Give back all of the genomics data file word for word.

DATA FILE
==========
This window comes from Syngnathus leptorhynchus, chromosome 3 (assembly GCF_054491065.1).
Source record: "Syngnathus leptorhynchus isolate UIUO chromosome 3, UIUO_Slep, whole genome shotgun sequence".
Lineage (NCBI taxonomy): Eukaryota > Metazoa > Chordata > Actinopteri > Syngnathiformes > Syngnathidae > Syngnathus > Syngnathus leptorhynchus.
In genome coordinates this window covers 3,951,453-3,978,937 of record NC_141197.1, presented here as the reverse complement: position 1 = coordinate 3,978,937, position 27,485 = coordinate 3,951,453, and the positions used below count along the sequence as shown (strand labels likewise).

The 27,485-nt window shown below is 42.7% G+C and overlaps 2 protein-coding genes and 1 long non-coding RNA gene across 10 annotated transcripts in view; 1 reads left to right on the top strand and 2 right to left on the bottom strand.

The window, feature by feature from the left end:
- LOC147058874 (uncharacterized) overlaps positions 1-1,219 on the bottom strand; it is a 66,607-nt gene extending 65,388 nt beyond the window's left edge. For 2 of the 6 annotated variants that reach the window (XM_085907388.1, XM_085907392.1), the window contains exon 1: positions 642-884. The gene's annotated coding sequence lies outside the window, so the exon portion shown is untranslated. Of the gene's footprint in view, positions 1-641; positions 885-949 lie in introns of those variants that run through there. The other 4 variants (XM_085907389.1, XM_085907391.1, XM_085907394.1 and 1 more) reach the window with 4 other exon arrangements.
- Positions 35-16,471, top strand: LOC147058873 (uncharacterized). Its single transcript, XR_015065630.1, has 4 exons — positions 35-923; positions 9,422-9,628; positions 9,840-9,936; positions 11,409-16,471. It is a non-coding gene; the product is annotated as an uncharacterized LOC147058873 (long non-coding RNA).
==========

This window comes from Syngnathus leptorhynchus, chromosome 3 (assembly GCF_054491065.1).
Source record: "Syngnathus leptorhynchus isolate UIUO chromosome 3, UIUO_Slep, whole genome shotgun sequence".
Lineage (NCBI taxonomy): Eukaryota > Metazoa > Chordata > Actinopteri > Syngnathiformes > Syngnathidae > Syngnathus > Syngnathus leptorhynchus.
In genome coordinates this window covers 3,951,453-3,978,937 of record NC_141197.1, presented here as the reverse complement: position 1 = coordinate 3,978,937, position 27,485 = coordinate 3,951,453, and the positions used below count along the sequence as shown (strand labels likewise).

The 27,485-nt window shown below is 42.7% G+C and overlaps 2 protein-coding genes and 1 long non-coding RNA gene across 10 annotated transcripts in view; 1 reads left to right on the top strand and 2 right to left on the bottom strand.

The window, feature by feature from the left end:
- LOC147058874 (uncharacterized) overlaps positions 1-1,219 on the bottom strand; it is a 66,607-nt gene extending 65,388 nt beyond the window's left edge. For 2 of the 6 annotated variants that reach the window (XM_085907388.1, XM_085907392.1), the window contains exon 1: positions 642-884. The gene's annotated coding sequence lies outside the window, so the exon portion shown is untranslated. Of the gene's footprint in view, positions 1-641; positions 885-949 lie in introns of those variants that run through there. The other 4 variants (XM_085907389.1, XM_085907391.1, XM_085907394.1 and 1 more) reach the window with 4 other exon arrangements.
- Positions 35-16,471, top strand: LOC147058873 (uncharacterized). Its single transcript, XR_015065630.1, has 4 exons — positions 35-923; positions 9,422-9,628; positions 9,840-9,936; positions 11,409-16,471. It is a non-coding gene; the product is annotated as an uncharacterized LOC147058873 (long non-coding RNA).